Hi, Carolyn: I’m a wife and mom of two elementary-age boys. My mom lives near us and is a hard person to be around. She is negative, especially to my kids.
I want to have a relationship with her that isn’t based on negativity but I don’t know how. We invited her to an event last night with my family, and she made snarky comments about what my kids were wearing and snapped at them, among other things. It ruined a special evening for me. I feel guilty that I don’t enjoy the time we have with her since she is getting older.
I understand your concerns — negativity’s hard to manage, grandparents aren’t around forever, check —but I am mystified by your priorities.
Never miss a local story.
No. 1 has to be your children’s emotional health, and you barely graze it here. What about their self-worth after having such nastiness routinely directed at them?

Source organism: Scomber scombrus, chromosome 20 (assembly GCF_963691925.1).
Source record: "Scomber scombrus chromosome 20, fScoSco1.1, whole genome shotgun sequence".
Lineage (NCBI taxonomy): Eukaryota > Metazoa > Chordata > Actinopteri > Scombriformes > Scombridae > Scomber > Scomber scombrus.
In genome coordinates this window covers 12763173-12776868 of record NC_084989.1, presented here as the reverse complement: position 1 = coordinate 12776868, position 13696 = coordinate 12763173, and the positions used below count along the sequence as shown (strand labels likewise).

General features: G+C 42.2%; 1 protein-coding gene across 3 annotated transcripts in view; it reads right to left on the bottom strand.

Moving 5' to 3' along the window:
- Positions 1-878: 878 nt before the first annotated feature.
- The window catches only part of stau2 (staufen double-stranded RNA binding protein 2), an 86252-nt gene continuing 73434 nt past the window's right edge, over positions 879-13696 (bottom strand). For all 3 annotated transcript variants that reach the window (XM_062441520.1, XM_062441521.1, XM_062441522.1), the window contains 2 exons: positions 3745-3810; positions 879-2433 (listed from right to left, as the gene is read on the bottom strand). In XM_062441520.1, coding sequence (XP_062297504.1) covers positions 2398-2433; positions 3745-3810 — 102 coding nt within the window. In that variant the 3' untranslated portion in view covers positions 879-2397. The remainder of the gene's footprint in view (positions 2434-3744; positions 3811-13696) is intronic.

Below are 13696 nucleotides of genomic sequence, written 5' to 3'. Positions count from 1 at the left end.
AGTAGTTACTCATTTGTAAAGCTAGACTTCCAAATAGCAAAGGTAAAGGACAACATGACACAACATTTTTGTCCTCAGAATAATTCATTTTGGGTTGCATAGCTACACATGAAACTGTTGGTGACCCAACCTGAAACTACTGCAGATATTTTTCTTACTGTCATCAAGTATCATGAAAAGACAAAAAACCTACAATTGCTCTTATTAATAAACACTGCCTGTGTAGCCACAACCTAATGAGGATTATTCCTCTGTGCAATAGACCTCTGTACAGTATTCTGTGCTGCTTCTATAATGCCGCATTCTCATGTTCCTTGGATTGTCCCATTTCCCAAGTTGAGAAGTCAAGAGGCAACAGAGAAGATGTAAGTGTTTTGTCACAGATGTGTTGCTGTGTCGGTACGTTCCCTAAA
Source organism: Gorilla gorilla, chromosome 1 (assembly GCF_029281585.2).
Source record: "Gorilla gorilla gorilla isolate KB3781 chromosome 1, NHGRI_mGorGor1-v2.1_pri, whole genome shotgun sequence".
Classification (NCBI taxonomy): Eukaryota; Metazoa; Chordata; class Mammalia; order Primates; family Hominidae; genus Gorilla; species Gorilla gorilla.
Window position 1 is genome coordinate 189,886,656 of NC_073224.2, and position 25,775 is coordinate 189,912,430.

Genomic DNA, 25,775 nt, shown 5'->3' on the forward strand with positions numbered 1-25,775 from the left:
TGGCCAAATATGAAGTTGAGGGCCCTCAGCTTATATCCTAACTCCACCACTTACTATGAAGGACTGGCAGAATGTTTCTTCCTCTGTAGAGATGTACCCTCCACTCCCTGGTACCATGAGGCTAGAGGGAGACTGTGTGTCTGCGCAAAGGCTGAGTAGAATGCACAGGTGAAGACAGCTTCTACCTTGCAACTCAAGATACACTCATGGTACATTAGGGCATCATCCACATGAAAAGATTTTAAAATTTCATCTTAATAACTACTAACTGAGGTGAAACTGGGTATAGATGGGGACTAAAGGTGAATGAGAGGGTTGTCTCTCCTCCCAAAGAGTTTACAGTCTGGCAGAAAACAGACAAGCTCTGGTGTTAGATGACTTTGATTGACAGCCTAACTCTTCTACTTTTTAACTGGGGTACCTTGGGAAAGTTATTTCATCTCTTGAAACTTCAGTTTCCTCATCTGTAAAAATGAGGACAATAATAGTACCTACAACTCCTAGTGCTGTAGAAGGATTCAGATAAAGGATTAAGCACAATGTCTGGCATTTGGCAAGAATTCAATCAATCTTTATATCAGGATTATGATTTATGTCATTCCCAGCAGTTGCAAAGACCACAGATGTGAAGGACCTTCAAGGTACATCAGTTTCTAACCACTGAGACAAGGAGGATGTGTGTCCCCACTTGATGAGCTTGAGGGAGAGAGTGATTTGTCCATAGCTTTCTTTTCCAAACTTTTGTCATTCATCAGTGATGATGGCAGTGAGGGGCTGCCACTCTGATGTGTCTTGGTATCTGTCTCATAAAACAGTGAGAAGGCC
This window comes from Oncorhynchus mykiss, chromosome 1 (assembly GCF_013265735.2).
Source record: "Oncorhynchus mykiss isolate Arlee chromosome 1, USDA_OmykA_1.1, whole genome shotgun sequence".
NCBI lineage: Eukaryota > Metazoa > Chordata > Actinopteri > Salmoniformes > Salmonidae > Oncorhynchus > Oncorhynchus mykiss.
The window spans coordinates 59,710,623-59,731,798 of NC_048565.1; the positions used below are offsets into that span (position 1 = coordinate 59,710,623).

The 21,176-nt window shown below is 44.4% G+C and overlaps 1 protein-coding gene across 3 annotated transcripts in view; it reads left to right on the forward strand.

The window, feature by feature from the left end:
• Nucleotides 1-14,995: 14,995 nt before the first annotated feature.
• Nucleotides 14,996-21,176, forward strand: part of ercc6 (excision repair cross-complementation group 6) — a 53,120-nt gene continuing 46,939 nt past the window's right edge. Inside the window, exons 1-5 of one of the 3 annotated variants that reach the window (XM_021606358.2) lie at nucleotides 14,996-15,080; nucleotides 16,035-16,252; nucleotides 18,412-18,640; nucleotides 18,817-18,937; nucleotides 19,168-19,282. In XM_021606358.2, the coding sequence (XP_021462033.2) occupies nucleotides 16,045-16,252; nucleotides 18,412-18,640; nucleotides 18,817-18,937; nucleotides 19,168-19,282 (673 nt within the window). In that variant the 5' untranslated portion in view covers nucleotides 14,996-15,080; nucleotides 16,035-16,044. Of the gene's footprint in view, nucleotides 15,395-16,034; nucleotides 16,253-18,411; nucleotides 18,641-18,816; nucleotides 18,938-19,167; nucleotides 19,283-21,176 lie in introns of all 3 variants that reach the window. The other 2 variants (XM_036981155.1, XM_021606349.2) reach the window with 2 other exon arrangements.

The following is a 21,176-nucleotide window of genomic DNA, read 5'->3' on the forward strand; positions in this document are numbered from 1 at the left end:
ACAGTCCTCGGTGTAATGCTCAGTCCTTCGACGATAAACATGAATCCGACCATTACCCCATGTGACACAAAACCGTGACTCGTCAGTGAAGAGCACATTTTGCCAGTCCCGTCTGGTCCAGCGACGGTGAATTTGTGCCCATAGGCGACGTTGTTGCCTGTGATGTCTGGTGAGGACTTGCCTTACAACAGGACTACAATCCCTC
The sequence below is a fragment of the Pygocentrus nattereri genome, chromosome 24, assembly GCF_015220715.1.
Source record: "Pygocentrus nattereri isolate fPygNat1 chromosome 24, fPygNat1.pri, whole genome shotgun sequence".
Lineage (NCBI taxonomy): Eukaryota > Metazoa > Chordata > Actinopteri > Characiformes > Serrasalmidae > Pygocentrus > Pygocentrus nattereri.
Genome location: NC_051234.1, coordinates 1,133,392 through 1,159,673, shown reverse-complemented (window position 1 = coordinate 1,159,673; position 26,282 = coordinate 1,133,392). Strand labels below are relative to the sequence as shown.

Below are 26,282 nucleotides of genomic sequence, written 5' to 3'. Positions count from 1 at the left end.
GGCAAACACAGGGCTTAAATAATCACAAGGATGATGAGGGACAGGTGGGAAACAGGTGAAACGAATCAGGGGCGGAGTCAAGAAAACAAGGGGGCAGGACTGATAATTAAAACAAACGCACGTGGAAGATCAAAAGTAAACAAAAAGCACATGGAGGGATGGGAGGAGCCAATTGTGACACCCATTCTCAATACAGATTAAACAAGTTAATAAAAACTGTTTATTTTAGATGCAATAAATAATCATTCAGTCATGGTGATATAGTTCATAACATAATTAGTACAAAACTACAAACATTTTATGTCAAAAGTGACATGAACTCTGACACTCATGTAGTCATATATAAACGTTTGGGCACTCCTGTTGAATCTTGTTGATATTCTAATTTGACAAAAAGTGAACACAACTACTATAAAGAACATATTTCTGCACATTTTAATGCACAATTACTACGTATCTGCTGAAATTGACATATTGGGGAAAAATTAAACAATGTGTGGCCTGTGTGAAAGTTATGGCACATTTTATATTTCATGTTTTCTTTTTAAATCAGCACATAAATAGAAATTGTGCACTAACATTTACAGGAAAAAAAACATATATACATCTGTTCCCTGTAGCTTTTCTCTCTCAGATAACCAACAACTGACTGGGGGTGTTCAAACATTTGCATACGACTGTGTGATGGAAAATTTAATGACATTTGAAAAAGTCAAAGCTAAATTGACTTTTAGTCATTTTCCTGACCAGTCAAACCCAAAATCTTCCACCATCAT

How you feel matters, but it’s a distant second.
And how a typical grandparent scenario is supposed to play out isn’t even on the radar screen of what matters.
So here’s a clippable list of suggested priorities with a relentlessly negative grandparent:
(1) How your kids feel.
(2) “This item intentionally left blank to make a point.”
(3) How you feel.
(4) How the grandparent deserves to be treated.
One practical application, for example, is that when she says something nasty about what your kids are wearing, you say, calmly, “What an unkind thing to say to children. You owe them an apology.” And when she refuses, “That’s your prerogative — and mine is to end this outing. Kids, stay with Dad, I’m taking Grandma home.”
That tells your boys that they deserve civil treatment and that you have their backs when they don’t get it. And, it sends Mom a message.
If you can’t even wrap your mind around addressing your mother this decisively — chances are she ill-equipped you to stand up to her — then I suggest you begin your journey through this problem in the office of a skilled family therapist.
Email Carolyn at firstname.lastname@example.org.